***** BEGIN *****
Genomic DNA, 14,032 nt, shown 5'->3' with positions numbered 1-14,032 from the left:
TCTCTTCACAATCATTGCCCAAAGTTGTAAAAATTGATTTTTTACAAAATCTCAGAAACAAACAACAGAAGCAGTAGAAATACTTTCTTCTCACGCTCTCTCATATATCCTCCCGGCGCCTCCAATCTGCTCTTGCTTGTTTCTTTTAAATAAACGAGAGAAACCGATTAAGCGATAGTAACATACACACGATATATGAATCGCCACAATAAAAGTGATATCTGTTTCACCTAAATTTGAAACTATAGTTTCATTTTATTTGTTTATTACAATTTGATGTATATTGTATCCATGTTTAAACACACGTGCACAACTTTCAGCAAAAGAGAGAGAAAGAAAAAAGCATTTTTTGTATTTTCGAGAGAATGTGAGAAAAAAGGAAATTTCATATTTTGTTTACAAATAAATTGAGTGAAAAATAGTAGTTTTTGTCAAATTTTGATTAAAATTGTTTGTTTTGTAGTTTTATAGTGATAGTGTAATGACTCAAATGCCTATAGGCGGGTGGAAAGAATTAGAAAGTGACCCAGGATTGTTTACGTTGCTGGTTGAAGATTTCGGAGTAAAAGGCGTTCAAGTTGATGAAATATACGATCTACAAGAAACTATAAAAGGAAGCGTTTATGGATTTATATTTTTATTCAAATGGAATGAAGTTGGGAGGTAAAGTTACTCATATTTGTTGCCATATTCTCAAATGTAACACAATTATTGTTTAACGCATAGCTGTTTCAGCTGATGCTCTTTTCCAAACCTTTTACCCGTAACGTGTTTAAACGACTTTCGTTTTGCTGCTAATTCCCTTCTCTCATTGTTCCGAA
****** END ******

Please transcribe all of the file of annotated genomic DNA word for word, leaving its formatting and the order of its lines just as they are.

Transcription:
Genomic DNA, 14,032 nt, shown 5'->3' with positions numbered 1-14,032 from the left:
TCTCTTCACAATCATTGCCCAAAGTTGTAAAAATTGATTTTTTACAAAATCTCAGAAACAAACAACAGAAGCAGTAGAAATACTTTCTTCTCACGCTCTCTCATATATCCTCCCGGCGCCTCCAATCTGCTCTTGCTTGTTTCTTTTAAATAAACGAGAGAAACCGATTAAGCGATAGTAACATACACACGATATATGAATCGCCACAATAAAAGTGATATCTGTTTCACCTAAATTTGAAACTATAGTTTCATTTTATTTGTTTATTACAATTTGATGTATATTGTATCCATGTTTAAACACACGTGCACAACTTTCAGCAAAAGAGAGAGAAAGAAAAAAGCATTTTTTGTATTTTCGAGAGAATGTGAGAAAAAAGGAAATTTCATATTTTGTTTACAAATAAATTGAGTGAAAAATAGTAGTTTTTGTCAAATTTTGATTAAAATTGTTTGTTTTGTAGTTTTATAGTGATAGTGTAATGACTCAAATGCCTATAGGCGGGTGGAAAGAATTAGAAAGTGACCCAGGATTGTTTACGTTGCTGGTTGAAGATTTCGGAGTAAAAGGCGTTCAAGTTGATGAAATATACGATCTACAAGAAACTATAAAAGGAAGCGTTTATGGATTTATATTTTTATTCAAATGGAATGAAGTTGGGAGGTAAAGTTACTCATATTTGTTGCCATATTCTCAAATGTAACACAATTATTGTTTAACGCATAGCTGTTTCAGCTGATGCTCTTTTCCAAACCTTTTACCCGTAACGTGTTTAAACGACTTTCGTTTTGCTGCTAATTCCCTTCTCTCATTGTTCCGAA